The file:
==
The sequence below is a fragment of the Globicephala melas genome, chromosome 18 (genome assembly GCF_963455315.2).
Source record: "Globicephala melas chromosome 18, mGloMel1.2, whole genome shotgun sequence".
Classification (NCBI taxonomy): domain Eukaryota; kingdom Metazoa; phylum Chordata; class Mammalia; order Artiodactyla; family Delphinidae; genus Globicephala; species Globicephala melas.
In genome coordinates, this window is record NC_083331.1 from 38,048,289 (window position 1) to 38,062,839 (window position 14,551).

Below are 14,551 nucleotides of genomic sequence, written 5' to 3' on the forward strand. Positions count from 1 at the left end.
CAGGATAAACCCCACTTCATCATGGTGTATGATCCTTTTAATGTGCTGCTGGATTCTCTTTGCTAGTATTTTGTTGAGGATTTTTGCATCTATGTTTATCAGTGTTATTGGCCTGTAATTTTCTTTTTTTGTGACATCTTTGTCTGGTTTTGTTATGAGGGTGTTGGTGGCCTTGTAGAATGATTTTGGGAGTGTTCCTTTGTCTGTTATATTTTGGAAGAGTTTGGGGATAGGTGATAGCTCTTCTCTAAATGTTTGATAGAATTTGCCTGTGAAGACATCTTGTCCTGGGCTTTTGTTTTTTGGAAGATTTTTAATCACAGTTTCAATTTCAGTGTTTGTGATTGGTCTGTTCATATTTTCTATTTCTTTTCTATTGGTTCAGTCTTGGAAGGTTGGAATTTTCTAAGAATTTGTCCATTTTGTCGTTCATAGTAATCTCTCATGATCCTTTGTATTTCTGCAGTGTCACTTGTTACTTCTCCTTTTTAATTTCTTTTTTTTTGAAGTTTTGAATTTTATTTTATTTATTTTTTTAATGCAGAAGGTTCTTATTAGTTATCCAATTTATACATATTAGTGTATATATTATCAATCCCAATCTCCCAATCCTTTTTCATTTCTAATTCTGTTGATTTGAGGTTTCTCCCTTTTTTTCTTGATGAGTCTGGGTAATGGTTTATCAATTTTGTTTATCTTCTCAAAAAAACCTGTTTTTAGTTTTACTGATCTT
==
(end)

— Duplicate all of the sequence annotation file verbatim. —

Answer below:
The sequence below is a fragment of the Globicephala melas genome, chromosome 18 (genome assembly GCF_963455315.2).
Source record: "Globicephala melas chromosome 18, mGloMel1.2, whole genome shotgun sequence".
Classification (NCBI taxonomy): domain Eukaryota; kingdom Metazoa; phylum Chordata; class Mammalia; order Artiodactyla; family Delphinidae; genus Globicephala; species Globicephala melas.
In genome coordinates, this window is record NC_083331.1 from 38,048,289 (window position 1) to 38,062,839 (window position 14,551).

Below are 14,551 nucleotides of genomic sequence, written 5' to 3' on the forward strand. Positions count from 1 at the left end.
CAGGATAAACCCCACTTCATCATGGTGTATGATCCTTTTAATGTGCTGCTGGATTCTCTTTGCTAGTATTTTGTTGAGGATTTTTGCATCTATGTTTATCAGTGTTATTGGCCTGTAATTTTCTTTTTTTGTGACATCTTTGTCTGGTTTTGTTATGAGGGTGTTGGTGGCCTTGTAGAATGATTTTGGGAGTGTTCCTTTGTCTGTTATATTTTGGAAGAGTTTGGGGATAGGTGATAGCTCTTCTCTAAATGTTTGATAGAATTTGCCTGTGAAGACATCTTGTCCTGGGCTTTTGTTTTTTGGAAGATTTTTAATCACAGTTTCAATTTCAGTGTTTGTGATTGGTCTGTTCATATTTTCTATTTCTTTTCTATTGGTTCAGTCTTGGAAGGTTGGAATTTTCTAAGAATTTGTCCATTTTGTCGTTCATAGTAATCTCTCATGATCCTTTGTATTTCTGCAGTGTCACTTGTTACTTCTCCTTTTTAATTTCTTTTTTTTTGAAGTTTTGAATTTTATTTTATTTATTTTTTTAATGCAGAAGGTTCTTATTAGTTATCCAATTTATACATATTAGTGTATATATTATCAATCCCAATCTCCCAATCCTTTTTCATTTCTAATTCTGTTGATTTGAGGTTTCTCCCTTTTTTTCTTGATGAGTCTGGGTAATGGTTTATCAATTTTGTTTATCTTCTCAAAAAAACCTGTTTTTAGTTTTACTGATCTT